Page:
Scylla and Charybdis guarded Homer’s Strait of Messina. Charybdis was a beautiful daughter of Poseidon, changed by Zeus into a monstrous , floppy bladder with flipper limbs and a vast maw. She sucked in huge volumes of water which she then discharged violently 3 times each day, causing the famous whirlpool on the western side of the strait.
Scylla’s origin is still argued, but she was another beautiful young thing, probably transformed by jealous goddess Ceres into a monster. No bladder-mouth for Scylla – she had 6 necks each with its own head and razor sharp teeth, twelve legs, a cat’s tail and four dog’s heads around her waist. Oh, and she also had four eyes. Charybdis sat opposite Scylla at the narrowest part of the strait and attacked passing ships. She took 6 of Odysseus’ crew during his epic passage through the pass.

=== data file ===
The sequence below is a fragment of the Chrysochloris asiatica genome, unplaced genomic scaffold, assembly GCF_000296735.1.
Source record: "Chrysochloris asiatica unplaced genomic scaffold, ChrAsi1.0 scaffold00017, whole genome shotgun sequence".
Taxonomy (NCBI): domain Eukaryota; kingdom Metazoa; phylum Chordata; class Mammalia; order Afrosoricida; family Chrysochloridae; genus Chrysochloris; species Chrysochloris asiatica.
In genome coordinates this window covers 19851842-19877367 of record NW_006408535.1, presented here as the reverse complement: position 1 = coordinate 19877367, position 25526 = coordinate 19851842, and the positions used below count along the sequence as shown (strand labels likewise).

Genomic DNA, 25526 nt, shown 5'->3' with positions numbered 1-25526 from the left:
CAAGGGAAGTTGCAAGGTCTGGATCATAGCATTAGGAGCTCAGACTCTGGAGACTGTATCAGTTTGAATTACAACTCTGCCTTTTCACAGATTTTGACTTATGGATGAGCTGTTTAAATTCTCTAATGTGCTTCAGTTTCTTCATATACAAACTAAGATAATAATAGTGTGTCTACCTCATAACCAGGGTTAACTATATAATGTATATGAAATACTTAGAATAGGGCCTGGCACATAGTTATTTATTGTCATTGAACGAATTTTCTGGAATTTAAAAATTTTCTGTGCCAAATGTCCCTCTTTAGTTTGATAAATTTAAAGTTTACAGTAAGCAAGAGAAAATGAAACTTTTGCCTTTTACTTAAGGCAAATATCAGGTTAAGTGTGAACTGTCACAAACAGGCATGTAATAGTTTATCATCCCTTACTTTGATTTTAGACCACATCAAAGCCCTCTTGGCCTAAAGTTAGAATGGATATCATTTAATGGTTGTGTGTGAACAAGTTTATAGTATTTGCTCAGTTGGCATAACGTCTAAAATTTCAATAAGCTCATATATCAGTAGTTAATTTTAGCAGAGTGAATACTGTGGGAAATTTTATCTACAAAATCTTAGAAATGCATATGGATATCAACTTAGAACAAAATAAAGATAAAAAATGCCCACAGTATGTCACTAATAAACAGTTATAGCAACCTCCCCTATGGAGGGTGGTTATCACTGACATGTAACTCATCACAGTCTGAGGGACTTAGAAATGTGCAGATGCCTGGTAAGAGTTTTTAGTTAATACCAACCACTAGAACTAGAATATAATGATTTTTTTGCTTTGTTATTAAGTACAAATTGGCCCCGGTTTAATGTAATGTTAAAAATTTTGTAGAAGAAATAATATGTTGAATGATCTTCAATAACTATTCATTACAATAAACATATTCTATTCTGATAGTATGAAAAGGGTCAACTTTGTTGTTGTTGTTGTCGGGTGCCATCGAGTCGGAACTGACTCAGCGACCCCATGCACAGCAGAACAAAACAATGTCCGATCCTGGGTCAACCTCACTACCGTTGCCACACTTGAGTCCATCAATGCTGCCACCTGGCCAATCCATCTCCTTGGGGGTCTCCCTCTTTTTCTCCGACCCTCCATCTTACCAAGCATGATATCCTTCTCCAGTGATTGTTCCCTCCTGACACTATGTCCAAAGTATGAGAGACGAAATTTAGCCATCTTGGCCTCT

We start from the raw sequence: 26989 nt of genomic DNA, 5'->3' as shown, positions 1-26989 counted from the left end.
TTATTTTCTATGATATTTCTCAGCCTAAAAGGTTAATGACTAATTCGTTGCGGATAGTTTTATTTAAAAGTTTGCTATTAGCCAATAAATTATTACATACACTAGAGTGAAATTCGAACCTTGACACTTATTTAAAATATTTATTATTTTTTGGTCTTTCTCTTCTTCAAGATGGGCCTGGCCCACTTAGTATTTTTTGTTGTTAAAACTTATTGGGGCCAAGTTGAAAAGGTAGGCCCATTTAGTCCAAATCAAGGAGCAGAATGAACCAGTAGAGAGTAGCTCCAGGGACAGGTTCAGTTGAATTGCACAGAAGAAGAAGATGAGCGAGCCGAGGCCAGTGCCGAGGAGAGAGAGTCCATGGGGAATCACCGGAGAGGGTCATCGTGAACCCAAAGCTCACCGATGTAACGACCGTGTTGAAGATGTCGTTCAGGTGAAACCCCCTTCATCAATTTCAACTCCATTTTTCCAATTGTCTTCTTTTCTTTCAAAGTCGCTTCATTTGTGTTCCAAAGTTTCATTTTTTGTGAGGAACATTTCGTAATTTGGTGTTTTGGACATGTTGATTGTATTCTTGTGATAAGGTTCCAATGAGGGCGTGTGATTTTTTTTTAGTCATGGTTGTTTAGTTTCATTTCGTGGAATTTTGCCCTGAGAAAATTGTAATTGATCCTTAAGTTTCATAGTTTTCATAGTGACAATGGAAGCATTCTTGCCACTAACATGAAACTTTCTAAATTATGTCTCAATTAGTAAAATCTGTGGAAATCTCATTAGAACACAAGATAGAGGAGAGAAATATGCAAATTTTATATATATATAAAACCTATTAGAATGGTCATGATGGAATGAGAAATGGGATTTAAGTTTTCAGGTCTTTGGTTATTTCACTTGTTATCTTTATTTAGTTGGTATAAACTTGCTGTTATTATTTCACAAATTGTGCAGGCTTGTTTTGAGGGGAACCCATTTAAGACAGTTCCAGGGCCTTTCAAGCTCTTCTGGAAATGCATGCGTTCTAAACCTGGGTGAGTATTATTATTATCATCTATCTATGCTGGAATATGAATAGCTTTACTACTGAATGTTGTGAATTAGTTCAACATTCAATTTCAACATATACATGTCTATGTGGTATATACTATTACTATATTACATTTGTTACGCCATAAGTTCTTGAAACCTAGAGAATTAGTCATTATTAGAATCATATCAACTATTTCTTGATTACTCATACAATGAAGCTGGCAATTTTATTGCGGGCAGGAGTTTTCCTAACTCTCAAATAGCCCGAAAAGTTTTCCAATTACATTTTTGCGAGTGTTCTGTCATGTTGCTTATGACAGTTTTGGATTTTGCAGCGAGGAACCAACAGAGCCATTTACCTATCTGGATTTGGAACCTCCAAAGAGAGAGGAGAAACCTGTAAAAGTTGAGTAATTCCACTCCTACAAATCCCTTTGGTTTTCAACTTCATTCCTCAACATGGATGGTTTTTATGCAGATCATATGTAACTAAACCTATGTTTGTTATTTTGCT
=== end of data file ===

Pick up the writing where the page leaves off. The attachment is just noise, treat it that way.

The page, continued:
At its narrowest, the Strait of Messina is only a mile and a half wide. It is said to have been a fearsome stretch of water, plagued by steep seas, whirlpools, tide races and fierce katabatic squalls. Mt Etna erupting above must have been the icing on the cake for frightened mariners. In 1783 an earthquake changed the topography of the seabed, calming the waters enough that passage through the strait is no longer such a daunting exercise.